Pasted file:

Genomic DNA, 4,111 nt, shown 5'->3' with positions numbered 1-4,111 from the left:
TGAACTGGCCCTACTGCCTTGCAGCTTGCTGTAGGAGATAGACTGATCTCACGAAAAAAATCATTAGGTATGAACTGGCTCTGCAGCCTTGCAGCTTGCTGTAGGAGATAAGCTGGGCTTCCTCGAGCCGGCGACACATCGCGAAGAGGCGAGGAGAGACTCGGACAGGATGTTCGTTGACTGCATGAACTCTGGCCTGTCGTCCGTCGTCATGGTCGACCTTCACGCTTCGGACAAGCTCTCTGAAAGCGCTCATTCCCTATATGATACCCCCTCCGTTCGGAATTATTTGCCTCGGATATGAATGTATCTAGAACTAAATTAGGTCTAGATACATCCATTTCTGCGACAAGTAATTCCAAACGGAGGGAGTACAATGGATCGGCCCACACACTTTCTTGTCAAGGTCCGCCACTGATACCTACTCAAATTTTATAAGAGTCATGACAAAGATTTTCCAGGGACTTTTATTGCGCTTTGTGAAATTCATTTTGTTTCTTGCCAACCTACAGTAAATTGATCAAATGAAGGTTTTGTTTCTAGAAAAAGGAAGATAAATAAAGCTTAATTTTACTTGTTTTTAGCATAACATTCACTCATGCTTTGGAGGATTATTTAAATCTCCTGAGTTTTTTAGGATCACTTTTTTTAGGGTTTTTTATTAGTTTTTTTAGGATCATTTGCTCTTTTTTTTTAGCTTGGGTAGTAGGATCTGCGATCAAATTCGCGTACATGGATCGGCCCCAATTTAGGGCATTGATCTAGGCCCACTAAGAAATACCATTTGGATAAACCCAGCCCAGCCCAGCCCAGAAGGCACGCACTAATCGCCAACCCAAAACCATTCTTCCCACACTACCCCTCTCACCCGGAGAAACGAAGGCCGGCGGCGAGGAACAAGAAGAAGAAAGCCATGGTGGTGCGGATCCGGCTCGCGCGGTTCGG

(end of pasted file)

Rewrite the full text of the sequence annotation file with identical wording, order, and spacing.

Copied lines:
Genomic DNA, 4,111 nt, shown 5'->3' with positions numbered 1-4,111 from the left:
TGAACTGGCCCTACTGCCTTGCAGCTTGCTGTAGGAGATAGACTGATCTCACGAAAAAAATCATTAGGTATGAACTGGCTCTGCAGCCTTGCAGCTTGCTGTAGGAGATAAGCTGGGCTTCCTCGAGCCGGCGACACATCGCGAAGAGGCGAGGAGAGACTCGGACAGGATGTTCGTTGACTGCATGAACTCTGGCCTGTCGTCCGTCGTCATGGTCGACCTTCACGCTTCGGACAAGCTCTCTGAAAGCGCTCATTCCCTATATGATACCCCCTCCGTTCGGAATTATTTGCCTCGGATATGAATGTATCTAGAACTAAATTAGGTCTAGATACATCCATTTCTGCGACAAGTAATTCCAAACGGAGGGAGTACAATGGATCGGCCCACACACTTTCTTGTCAAGGTCCGCCACTGATACCTACTCAAATTTTATAAGAGTCATGACAAAGATTTTCCAGGGACTTTTATTGCGCTTTGTGAAATTCATTTTGTTTCTTGCCAACCTACAGTAAATTGATCAAATGAAGGTTTTGTTTCTAGAAAAAGGAAGATAAATAAAGCTTAATTTTACTTGTTTTTAGCATAACATTCACTCATGCTTTGGAGGATTATTTAAATCTCCTGAGTTTTTTAGGATCACTTTTTTTAGGGTTTTTTATTAGTTTTTTTAGGATCATTTGCTCTTTTTTTTTAGCTTGGGTAGTAGGATCTGCGATCAAATTCGCGTACATGGATCGGCCCCAATTTAGGGCATTGATCTAGGCCCACTAAGAAATACCATTTGGATAAACCCAGCCCAGCCCAGCCCAGAAGGCACGCACTAATCGCCAACCCAAAACCATTCTTCCCACACTACCCCTCTCACCCGGAGAAACGAAGGCCGGCGGCGAGGAACAAGAAGAAGAAAGCCATGGTGGTGCGGATCCGGCTCGCGCGGTTCGG